Subcommittee Chair Guthrie Delivers Opening Remarks at Legislative Hearing on Drug Shortages
Washington D.C. — House Energy and Commerce Health Subcommittee Chair Brett Guthrie (R-KY) delivered the following opening remarks at today’s legislative hearing titled “Legislative Proposals to Prevent and Respond to Generic Drug Shortages.”
ONGOING DRUG SHORTAGES
“Today’s hearing is focused on the critical topic of finding long-term solutions to prevent future shortages of key drugs for patients. For months, cancer patients, including pediatric cancer patients, have had to scramble to find the drugs recommended or use alternatives because of instability in the markets and supply chains.
“In 2022 alone, there were 301 drugs in active shortages according to the University of Utah. For over a decade, professionals in the medical and regulatory community have sounded the alarm on the underlying economic causes of drug shortages.
“Unforeseen circumstances, like a tornado hitting a pharmaceutical warehouse in North Carolina or a manufacturing facility in India shutting down due to quality concerns, can throw a supply chain out of whack and potentially lead to shortages of vital drugs.”
CREATING DRUG SUPPLY CHAIN STABILITY
“To ensure we’re prepared to respond appropriately to these issues, we must encourage strong investments to ensure that there are multiple means to develop, store, and distribute drugs.
“That’s why the Energy and Commerce Committee is continuing extensive work to identify the drivers of what can cause a supply chain to be unstable and lead to the shortages we’ve seen over the last decade. This Congress alone, we’ve held an oversight hearing, heard testimony on shortages at a PAHPA hearing, the Chair did a request for proposals, all leading to the hearing today on potential solutions that span numerous federal agencies and players. Through this work a key theme emerged - the fundamental economics of the generic drug market, specifically sterile injectable drugs, must be reformed, if we want a more stable pipeline of drugs, including sustained investments in domestic manufacturing.
“Earlier this year, the New York Times wrote, in an article diving into the complex supply chain for generic drugs, that ‘there is a high cost to low prices.’ From there, the article dives into the frailty of supply chains that operate at low costs, with these low costs oftentimes being driven by artificially deflated prices from government programs like Medicare and Medicaid policies. Even Commissioner Califf agrees economics are the main driver, which he publicly shared before this committee during a previous hearing.”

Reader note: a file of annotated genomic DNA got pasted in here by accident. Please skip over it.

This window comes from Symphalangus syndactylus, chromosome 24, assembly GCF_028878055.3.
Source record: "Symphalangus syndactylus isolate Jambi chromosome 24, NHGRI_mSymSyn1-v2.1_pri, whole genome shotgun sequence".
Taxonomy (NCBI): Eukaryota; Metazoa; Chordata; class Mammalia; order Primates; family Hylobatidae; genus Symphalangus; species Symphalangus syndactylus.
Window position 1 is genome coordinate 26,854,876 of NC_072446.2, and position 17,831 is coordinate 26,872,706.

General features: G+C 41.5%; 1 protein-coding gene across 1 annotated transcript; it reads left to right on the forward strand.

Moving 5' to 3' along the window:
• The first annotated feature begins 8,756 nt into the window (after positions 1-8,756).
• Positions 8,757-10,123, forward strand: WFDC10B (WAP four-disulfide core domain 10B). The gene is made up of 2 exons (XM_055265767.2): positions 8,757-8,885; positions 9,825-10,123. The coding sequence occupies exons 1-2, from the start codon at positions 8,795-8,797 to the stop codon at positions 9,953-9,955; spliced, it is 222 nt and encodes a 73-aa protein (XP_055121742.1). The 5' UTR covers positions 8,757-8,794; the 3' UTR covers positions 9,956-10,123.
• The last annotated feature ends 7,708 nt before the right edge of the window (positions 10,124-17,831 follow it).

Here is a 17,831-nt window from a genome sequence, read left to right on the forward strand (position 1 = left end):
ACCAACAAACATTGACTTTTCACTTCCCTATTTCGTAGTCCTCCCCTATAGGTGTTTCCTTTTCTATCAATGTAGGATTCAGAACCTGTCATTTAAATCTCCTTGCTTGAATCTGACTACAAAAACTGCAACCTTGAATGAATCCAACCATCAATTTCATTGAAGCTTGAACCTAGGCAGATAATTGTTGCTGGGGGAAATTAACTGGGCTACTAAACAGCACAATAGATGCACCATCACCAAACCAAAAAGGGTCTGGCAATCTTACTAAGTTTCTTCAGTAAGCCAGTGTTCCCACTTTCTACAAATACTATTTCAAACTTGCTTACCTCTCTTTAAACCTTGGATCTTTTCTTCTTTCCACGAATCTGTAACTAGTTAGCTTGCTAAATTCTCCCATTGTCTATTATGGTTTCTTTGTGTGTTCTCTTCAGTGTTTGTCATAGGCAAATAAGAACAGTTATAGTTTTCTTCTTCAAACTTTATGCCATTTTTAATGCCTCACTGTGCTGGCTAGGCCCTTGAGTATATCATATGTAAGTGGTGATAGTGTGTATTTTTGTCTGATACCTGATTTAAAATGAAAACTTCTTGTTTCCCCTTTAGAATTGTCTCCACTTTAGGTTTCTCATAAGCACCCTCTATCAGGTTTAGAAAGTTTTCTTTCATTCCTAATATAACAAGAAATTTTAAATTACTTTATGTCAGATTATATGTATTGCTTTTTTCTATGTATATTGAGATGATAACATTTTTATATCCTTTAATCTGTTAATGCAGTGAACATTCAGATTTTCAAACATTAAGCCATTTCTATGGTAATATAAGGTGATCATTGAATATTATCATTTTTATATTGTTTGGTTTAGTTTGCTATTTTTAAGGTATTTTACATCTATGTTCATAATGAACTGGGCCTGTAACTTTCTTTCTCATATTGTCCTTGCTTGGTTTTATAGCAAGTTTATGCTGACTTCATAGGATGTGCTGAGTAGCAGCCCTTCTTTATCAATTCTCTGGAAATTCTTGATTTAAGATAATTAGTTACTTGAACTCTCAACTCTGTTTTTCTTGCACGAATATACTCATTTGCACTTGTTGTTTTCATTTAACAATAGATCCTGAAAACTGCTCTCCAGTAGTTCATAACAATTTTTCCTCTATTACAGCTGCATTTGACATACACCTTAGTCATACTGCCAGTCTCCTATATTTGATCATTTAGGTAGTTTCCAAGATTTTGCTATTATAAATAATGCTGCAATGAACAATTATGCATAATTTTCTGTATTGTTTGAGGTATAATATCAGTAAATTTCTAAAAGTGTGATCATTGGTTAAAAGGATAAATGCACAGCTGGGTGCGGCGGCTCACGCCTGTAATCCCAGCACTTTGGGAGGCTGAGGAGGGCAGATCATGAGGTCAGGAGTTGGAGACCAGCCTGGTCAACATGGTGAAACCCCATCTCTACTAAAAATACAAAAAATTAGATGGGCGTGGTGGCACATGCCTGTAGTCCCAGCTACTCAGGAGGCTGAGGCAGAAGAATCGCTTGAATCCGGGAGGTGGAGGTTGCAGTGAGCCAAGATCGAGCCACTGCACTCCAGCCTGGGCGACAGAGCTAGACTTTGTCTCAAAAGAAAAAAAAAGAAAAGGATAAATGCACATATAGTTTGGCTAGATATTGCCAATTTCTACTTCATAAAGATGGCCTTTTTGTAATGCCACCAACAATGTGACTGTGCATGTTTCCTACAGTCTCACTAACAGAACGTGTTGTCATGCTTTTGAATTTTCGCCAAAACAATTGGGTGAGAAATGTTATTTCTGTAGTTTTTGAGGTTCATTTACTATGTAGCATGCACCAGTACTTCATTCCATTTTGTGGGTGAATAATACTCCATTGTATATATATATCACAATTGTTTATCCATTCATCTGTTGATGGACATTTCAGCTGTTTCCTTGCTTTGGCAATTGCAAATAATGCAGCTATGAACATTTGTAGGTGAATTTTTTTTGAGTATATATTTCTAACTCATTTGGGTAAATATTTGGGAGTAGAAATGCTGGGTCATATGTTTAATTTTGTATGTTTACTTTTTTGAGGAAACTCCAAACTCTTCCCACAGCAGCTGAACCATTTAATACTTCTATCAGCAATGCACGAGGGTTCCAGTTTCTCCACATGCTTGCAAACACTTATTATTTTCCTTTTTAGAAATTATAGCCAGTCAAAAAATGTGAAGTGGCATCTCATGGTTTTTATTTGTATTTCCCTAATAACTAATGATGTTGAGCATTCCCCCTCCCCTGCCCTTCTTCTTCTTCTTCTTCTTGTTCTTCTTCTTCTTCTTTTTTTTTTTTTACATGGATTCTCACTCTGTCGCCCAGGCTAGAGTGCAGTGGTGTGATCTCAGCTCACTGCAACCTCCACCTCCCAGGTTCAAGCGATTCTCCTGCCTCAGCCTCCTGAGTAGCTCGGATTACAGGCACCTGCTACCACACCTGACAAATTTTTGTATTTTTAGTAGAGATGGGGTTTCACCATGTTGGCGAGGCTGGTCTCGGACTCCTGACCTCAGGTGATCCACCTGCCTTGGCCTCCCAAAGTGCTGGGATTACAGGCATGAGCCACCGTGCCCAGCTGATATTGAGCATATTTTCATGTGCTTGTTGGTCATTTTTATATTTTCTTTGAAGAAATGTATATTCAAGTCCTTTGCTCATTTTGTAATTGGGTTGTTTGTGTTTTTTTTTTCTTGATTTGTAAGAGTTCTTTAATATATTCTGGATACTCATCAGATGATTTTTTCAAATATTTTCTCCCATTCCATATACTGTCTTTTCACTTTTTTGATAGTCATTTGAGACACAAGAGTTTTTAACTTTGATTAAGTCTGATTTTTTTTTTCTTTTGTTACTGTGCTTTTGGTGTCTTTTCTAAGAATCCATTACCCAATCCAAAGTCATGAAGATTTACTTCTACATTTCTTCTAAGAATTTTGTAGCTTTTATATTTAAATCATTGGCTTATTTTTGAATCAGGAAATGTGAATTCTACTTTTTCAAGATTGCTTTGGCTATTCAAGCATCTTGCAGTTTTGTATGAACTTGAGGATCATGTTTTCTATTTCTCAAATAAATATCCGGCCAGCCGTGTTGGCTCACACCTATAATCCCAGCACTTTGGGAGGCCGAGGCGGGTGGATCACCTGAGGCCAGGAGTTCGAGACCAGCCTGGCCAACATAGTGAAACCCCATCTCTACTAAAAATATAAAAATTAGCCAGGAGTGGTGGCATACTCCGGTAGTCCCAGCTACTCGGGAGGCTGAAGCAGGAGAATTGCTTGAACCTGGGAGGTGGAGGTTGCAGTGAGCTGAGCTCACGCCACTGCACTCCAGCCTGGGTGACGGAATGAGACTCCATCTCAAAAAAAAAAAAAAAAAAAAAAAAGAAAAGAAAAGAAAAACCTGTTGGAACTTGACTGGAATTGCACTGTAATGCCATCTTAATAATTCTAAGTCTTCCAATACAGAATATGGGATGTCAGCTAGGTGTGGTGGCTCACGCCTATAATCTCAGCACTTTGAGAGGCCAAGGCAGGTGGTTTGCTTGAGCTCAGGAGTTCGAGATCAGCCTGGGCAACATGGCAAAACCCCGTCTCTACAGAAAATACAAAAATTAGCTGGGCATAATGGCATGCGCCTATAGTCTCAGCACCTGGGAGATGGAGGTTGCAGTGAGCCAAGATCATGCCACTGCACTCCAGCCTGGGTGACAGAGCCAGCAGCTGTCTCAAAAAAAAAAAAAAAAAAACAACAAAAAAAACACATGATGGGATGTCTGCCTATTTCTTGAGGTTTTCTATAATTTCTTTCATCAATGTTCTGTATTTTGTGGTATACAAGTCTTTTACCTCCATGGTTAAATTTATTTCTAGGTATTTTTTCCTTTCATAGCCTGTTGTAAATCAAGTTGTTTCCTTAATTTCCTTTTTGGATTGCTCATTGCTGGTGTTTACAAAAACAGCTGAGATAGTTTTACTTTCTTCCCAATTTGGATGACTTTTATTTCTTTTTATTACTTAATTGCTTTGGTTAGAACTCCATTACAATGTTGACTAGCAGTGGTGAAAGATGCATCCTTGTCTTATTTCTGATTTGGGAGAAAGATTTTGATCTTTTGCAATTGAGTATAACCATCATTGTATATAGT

INCREASING ACCESS TO LOW-COST GENERICS
“That’s why today we’ll be considering a discussion draft from Chair Rodgers that aims to improve the systematic market failures of our drug supply chain. This discussion draft includes proposals to reform reimbursement rates for low-cost drugs and includes new ideas to ensure that the FDA is appropriately prioritizing and using regulatory discretion to help get more low-cost generics to the market sooner.”
“It is also important to note that this is only a discussion draft, and I certainly expect there to be a healthy discussion among all members today on this draft and other proposals to address the issue of supply chains and shortages. We are also continuing to actively solicit stakeholder feedback given the complexities of the supply chain.
“It’s my hope nonetheless that after we’ve had our robust discussion that we’ll be able to find common-sense, bipartisan solutions to shore up our generic drug market. Doing so will keep Americans healthy and protect our national security by making us less dependent on adversarial nations for medical needs in the event of future, unforeseen natural disasters. I look forward to the discussion today and our continued work to advance long-term policies designed to address this critical issue.”